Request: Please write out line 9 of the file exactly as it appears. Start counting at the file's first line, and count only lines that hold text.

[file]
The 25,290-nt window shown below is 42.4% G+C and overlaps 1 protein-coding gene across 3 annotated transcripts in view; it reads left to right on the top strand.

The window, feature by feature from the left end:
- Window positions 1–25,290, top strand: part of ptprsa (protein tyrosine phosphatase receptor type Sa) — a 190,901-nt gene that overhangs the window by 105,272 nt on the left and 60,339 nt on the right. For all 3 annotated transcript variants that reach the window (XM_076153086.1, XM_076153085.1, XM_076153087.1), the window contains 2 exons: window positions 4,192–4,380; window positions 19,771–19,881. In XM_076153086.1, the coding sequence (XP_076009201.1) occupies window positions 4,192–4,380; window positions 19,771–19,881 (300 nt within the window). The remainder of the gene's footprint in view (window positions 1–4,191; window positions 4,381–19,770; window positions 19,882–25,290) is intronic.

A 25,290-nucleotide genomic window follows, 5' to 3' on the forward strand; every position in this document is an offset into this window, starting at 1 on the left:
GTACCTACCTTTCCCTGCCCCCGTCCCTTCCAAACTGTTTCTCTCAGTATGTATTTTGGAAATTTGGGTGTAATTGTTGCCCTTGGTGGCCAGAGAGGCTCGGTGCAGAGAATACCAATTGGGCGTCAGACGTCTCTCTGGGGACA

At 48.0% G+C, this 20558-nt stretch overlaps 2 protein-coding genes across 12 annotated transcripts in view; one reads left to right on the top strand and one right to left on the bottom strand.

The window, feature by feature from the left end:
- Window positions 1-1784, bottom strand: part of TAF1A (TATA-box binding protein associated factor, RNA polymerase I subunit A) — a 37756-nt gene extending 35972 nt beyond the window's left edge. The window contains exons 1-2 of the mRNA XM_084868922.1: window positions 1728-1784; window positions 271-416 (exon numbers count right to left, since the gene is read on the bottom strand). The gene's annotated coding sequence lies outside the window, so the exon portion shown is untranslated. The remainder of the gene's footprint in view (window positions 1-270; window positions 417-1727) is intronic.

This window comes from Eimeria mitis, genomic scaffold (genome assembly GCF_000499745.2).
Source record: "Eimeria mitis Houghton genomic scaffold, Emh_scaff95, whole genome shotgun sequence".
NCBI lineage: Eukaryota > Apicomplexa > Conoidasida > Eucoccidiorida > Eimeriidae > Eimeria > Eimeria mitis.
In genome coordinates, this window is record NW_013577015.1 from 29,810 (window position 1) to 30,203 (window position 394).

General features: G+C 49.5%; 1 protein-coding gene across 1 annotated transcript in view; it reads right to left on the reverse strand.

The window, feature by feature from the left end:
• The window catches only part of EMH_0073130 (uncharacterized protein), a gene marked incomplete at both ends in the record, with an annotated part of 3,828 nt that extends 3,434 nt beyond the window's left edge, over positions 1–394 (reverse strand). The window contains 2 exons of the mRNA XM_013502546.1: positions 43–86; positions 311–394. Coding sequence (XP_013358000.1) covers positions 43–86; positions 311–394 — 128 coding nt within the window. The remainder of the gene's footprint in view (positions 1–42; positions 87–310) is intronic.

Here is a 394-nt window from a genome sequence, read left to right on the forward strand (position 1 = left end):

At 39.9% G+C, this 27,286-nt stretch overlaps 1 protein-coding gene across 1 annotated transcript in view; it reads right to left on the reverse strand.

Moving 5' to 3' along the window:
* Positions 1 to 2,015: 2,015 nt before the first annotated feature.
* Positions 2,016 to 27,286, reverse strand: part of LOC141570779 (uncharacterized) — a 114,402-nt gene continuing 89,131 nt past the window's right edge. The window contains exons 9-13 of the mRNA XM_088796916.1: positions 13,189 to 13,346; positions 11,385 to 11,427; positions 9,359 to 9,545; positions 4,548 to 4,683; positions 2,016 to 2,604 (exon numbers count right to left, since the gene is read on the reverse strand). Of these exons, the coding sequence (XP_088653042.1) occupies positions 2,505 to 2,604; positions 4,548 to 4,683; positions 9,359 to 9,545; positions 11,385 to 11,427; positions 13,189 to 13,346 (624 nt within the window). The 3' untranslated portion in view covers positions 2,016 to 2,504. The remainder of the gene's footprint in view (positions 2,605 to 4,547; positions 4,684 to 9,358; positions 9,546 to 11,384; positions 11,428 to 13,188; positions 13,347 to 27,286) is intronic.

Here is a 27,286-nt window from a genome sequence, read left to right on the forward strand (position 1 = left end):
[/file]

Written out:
This window comes from Eimeria mitis, genomic scaffold (genome assembly GCF_000499745.2).